• The data will be interesting to note when released against the backdrop of the BIS urging central banks to raise interest rates to counteract looming economic imbalances and crisis. The BIS 2014 annual report, released yesterday, warned of risks in normalising rates too late and too gradually and if a stronger move on policy is required later on that this will intensify the potential of the bust. These risks are not only central to the major economies in which we have seen historically loose monetary policy and QE, but also EMs which are typically the most highly exposed to a turn in aggregate demand and investor sentiment.
• The SARB is already seen as a laggard in the EM space which in part has been the reason why the rand has suffered a fragile status for some time now. Though another hike from the SARB remains on the cards, continuing to run negative or near-zero real interest rate policy does not suffice in helping to restore balance in the long-term in promoting savings and leveraging off these savings rather than off debt. Even in low interest rate conditions, SARB policy is not actively encouraging household credit extension anyway when consumers continue to be burdened by high inflation and unemployment. There are also worrying signs of political pressure playing a stronger role across EMs in their monetary policy objectives with the latest being Turkey to cut rates again and such a scenario of a short-lived, shallow hike cycle followed by growth-induced cuts not ruled out for SA as well.
Data/Events for the next week:
• It is a packed week of SA data where the money supply and PSCE data released this morning, which remained indicative of a subdued credit environment given pressure on household finances, will be followed by May trade and government budget data later today. The trade deficit is expected to remain wide on account of sluggish export traction and rising risks to the oil component of imports. Following this will be the Kagiso PMI, Naamsa vehicle sales and BER consumer confidence in the next two days, with productive sector growth still impacted negatively by demand factors and the strikes.
• Offshore there is a range of final PMI readings to take note of but the most important will be the US ISM manufacturing and services PMIs as a gauge for recovery potential post a heavily downwardly revised Q1 GDP figure. Also on the radar is the non-farm payrolls release as an integral factor in the Fed’s policy decisions.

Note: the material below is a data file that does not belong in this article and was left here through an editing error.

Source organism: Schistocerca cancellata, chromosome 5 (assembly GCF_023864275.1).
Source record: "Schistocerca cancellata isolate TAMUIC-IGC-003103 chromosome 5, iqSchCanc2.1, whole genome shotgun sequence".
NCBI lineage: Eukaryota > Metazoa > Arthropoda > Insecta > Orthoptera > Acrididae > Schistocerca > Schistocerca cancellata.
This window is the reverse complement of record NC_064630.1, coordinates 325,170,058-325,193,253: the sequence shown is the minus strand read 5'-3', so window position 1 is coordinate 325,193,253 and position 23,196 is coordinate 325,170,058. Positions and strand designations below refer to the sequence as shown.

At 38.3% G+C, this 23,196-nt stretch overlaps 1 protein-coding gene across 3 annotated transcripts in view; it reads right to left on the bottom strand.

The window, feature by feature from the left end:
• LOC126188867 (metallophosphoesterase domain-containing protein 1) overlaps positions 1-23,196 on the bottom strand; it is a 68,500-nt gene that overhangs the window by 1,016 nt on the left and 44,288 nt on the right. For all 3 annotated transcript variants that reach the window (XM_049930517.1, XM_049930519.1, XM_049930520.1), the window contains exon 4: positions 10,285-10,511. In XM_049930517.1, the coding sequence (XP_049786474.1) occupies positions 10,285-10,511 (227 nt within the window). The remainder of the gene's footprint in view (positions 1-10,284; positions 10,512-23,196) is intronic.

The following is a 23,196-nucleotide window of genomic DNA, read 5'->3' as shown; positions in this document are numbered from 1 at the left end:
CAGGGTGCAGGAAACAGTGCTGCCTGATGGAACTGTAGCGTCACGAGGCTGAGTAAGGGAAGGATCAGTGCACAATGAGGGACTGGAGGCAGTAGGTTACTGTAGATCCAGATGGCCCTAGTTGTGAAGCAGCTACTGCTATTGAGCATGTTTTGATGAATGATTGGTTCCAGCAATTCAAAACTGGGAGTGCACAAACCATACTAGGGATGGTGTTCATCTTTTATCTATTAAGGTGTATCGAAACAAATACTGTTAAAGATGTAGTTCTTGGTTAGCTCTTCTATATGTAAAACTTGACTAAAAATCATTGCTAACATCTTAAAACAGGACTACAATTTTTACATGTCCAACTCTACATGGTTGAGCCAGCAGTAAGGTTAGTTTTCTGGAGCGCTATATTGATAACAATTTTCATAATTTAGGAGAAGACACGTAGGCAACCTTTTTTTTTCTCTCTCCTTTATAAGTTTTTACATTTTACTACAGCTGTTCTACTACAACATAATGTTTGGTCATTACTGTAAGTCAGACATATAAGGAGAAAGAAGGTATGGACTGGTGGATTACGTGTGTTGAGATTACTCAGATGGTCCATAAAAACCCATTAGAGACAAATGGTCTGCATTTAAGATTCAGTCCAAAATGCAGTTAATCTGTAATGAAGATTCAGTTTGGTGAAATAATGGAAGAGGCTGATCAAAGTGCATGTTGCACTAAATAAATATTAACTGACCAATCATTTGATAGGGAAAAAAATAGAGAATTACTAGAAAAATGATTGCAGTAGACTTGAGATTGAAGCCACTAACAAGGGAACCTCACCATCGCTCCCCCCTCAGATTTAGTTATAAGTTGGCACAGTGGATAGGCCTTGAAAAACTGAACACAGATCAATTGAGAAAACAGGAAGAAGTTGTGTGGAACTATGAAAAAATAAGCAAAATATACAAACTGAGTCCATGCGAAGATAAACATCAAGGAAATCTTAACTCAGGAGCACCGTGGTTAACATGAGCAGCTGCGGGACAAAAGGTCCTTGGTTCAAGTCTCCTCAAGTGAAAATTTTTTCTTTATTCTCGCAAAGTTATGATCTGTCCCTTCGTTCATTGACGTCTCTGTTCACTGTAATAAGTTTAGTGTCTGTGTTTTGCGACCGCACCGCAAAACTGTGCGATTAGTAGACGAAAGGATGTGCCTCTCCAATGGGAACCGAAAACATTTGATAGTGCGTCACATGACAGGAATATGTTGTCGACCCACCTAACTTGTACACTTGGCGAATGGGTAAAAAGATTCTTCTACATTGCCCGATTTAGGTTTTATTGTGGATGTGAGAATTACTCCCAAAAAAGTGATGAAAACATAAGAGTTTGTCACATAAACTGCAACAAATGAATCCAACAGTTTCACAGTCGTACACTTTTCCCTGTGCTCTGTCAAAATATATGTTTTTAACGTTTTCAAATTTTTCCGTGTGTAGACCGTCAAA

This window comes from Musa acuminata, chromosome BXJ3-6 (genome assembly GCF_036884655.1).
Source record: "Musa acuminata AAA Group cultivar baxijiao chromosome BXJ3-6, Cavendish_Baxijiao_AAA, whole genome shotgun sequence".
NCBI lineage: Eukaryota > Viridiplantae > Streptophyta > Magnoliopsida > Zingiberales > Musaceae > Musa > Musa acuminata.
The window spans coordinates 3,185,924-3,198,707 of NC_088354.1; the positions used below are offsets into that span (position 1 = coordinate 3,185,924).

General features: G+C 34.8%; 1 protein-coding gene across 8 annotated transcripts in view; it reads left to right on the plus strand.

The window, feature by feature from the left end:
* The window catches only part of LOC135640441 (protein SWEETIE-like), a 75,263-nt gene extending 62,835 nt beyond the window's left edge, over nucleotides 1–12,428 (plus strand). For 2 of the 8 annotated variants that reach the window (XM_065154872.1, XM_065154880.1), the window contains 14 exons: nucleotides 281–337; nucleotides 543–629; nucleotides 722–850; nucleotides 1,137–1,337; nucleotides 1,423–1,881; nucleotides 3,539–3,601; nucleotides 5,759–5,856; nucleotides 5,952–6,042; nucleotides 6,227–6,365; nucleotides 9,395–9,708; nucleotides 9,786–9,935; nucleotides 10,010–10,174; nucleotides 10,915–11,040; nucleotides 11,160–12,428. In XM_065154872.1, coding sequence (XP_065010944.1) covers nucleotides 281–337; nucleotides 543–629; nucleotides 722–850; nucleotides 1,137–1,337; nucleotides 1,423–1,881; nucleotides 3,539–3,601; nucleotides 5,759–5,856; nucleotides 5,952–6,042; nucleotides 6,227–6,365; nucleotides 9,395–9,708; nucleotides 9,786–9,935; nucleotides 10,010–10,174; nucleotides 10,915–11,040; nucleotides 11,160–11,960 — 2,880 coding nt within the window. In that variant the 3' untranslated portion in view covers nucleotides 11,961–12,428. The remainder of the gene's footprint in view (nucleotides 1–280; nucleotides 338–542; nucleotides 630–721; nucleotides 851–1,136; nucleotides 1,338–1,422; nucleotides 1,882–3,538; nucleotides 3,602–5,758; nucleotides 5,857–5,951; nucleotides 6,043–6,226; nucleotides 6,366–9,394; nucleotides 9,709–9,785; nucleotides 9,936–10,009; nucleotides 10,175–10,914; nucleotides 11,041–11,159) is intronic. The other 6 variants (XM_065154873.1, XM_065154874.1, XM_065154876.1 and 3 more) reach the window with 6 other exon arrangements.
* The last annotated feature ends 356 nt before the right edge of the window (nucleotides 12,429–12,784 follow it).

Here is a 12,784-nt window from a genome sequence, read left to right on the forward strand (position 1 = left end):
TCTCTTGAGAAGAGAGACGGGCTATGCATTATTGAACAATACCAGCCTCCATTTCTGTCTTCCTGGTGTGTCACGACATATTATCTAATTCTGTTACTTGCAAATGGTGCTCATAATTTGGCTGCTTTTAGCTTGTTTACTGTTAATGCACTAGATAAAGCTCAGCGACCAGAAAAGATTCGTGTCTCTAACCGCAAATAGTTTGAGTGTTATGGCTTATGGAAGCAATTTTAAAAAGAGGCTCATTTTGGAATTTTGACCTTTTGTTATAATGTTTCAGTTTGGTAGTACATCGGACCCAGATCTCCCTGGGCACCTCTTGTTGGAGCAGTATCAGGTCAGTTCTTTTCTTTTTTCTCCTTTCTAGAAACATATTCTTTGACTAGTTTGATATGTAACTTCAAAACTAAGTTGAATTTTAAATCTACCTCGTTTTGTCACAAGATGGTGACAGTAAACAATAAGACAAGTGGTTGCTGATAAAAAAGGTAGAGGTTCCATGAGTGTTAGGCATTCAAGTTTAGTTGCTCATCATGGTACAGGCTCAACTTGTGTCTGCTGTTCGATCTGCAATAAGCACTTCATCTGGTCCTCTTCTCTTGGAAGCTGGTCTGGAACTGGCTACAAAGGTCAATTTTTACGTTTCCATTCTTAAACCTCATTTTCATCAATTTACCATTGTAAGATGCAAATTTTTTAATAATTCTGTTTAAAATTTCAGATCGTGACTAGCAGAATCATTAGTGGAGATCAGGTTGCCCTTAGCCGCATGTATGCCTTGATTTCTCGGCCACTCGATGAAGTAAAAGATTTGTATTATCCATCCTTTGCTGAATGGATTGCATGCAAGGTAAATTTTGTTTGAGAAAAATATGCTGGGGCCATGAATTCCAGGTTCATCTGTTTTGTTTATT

Trade Weighted ZAR:

• The SARB’s new trade-weighted methodology will be effective from tomorrow, the start of July, the bank now using foreign trade statistics from the 2010-2012 period as opposed to the former 2003-2005 data. The magnitude of the revisions is significant and sees many emerging market peers enter into the calculation. It provides a more representative view on the rand’s trade-weighted standing and one factor that is interesting to note as a result is that the rand by these measures is not as weak year-to-date as it was under the old methodology, likely due to its EM peers having trended in a similar direction in an environment where offshore policy continues to be a major driver.
• Using the new methodology, the trade-weighted rand is now sitting 0.4% and 0.8% weaker on a month- and year-to-date basis respectively. This compares with a year-to-date depreciation of 0.6% the same time last week. Gains made against the USD, which have resulted from recent softness in the US data, have been more than offset by losses against the likes of the EUR, CNY and JPY and this is despite risk sentiment for the most part having benefitted EM currencies quite broadly over this time.
• It is concerning that the rand has failed to gain traction so shortly after data showing the Q1 current account deficit narrowing and given an end to the nearly half-year long platinum sector strike. It suggests that there is some doubt as to the sustainability of the current account improvement, with risk in this regard to be further alluded to by the trade data due later today, as well as the latest news of strike action beginning this week in the metals and engineering industries by Numsa. This provides the sense that rand fragilities have not significantly lessened which will remain the case under loose monetary policy conditions.